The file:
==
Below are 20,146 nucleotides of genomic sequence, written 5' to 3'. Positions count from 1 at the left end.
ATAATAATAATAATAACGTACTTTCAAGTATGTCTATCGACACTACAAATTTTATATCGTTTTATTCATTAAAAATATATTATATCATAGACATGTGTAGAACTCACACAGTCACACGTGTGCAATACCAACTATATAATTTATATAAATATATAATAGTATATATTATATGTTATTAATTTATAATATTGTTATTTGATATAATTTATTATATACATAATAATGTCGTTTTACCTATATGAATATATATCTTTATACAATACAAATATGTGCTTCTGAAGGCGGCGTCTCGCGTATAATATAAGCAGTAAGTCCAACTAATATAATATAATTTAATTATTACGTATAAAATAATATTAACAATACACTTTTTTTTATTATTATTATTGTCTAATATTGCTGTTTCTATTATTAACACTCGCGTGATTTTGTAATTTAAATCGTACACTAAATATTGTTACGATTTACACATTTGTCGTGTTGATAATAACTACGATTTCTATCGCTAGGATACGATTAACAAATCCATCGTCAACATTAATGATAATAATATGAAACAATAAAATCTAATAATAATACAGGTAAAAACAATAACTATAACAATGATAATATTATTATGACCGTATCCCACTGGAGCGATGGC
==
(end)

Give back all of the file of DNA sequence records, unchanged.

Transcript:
Below are 20,146 nucleotides of genomic sequence, written 5' to 3'. Positions count from 1 at the left end.
ATAATAATAATAATAACGTACTTTCAAGTATGTCTATCGACACTACAAATTTTATATCGTTTTATTCATTAAAAATATATTATATCATAGACATGTGTAGAACTCACACAGTCACACGTGTGCAATACCAACTATATAATTTATATAAATATATAATAGTATATATTATATGTTATTAATTTATAATATTGTTATTTGATATAATTTATTATATACATAATAATGTCGTTTTACCTATATGAATATATATCTTTATACAATACAAATATGTGCTTCTGAAGGCGGCGTCTCGCGTATAATATAAGCAGTAAGTCCAACTAATATAATATAATTTAATTATTACGTATAAAATAATATTAACAATACACTTTTTTTTATTATTATTATTGTCTAATATTGCTGTTTCTATTATTAACACTCGCGTGATTTTGTAATTTAAATCGTACACTAAATATTGTTACGATTTACACATTTGTCGTGTTGATAATAACTACGATTTCTATCGCTAGGATACGATTAACAAATCCATCGTCAACATTAATGATAATAATATGAAACAATAAAATCTAATAATAATACAGGTAAAAACAATAACTATAACAATGATAATATTATTATGACCGTATCCCACTGGAGCGATGGC